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SkinCeuticals Product to Try: Retexturing Activator

Designed to gently exfoliate while simultaneously hydrating and reinforcing the skin barrier, this oil-free daily-use serum offers the resurfacing power of 20% glycolic acid. Its benefits include improvement in the appearance of surface lines, skin smoothness, and radiance for all skin types.

How to Exfoliate Gently While Protecting the Skin Barrier

Before you incorporate a new method of exfoliation into your regular skincare routine, keep these points in mind.

  • Look at the skincare products you are already using. Over-the-counter ingredients like retinol and benzoyl peroxide, and prescription-based retinoids can make the skin more sensitive to exfoliation, and potentially lead to dryness, irritation, or breakouts.
  • Find the method of exfoliation that’s best for your unique skin. Those with dry, sensitive, or acne-prone skin may want to start with mild chemical exfoliation, while those with oily or thicker skin may be able to better tolerate physical or stronger chemical-based exfoliation. If you have darker skin, avoid any type of aggressive exfoliation, especially if you have a tendency to develop dark spots after a blemish, burn, or bug bite.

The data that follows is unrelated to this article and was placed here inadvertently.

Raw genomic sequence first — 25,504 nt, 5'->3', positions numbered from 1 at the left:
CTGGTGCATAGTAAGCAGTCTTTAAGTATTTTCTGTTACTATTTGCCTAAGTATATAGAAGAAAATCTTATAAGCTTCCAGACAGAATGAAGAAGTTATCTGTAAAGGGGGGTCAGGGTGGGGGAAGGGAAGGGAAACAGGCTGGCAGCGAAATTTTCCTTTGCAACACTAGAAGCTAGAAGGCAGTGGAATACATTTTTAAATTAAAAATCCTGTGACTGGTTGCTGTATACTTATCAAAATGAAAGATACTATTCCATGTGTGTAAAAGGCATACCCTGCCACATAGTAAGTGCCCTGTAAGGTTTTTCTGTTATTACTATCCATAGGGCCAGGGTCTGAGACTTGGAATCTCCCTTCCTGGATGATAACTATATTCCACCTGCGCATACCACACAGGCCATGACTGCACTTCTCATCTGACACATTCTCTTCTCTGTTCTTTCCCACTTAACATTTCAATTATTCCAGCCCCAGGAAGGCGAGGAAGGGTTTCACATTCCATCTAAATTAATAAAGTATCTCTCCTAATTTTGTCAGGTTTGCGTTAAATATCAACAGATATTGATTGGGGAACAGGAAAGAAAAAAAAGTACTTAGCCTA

• Never exfoliate skin that has open wounds or actively healing blemishes, or has experienced a recent sunburn.
  • Always moisturize after exfoliating to restore hydration and reinforce the skin barrier.
  • Tailor your exfoliation frequency to your skin type and the method you’re using. In general, the more aggressive the exfoliation, the less often it needs to be performed. Over-exfoliating is sure to lead to red, irritated skin.
  • Use warm water—not hot. Too-hot water is harsh on the skin and can cause dryness and irritation.

To discover the ideal method of exfoliation for your unique skin, use our online Routine Finder, visit one of our SkinCeuticals SkinLab locations, or schedule an appointment with a SkinCeuticals Skincare Professional for a one-on-one consultation.

Next: What is trans-epidermal water loss (TEWL)